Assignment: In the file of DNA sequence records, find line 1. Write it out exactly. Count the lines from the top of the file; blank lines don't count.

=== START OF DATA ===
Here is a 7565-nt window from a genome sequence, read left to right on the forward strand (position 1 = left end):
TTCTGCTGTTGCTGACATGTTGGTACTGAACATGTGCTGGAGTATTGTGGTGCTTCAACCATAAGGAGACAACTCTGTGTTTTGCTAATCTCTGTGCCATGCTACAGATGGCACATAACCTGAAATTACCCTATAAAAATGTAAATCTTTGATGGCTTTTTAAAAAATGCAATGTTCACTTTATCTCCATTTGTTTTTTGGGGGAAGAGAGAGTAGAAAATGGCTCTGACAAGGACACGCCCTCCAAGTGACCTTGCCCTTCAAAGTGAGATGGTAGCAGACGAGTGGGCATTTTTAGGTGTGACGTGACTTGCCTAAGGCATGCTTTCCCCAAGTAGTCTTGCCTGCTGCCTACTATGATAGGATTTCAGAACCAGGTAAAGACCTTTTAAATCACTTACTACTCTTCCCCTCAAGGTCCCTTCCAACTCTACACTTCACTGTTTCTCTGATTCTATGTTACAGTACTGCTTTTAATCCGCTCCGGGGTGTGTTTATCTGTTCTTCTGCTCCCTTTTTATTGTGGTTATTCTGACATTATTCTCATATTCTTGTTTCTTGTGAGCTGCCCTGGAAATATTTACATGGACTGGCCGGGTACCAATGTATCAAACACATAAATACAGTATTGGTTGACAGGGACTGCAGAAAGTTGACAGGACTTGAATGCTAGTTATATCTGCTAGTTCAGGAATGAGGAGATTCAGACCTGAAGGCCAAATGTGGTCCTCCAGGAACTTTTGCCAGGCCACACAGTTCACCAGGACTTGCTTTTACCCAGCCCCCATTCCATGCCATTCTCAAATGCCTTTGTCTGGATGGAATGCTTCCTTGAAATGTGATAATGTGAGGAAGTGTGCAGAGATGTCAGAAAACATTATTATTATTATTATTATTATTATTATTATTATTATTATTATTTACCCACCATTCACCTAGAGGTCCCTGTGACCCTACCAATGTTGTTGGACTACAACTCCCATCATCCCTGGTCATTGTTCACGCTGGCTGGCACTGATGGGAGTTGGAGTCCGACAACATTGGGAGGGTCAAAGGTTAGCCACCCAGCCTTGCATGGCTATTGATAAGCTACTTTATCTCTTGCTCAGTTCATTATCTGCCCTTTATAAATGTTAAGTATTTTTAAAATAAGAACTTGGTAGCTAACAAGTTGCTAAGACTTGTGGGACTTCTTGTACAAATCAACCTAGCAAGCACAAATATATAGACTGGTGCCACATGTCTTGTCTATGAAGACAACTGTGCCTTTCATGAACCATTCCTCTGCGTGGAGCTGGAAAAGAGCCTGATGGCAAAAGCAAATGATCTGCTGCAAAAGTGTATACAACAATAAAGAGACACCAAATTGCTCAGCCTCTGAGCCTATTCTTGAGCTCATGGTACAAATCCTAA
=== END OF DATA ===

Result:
Here is a 7565-nt window from a genome sequence, read left to right on the forward strand (position 1 = left end):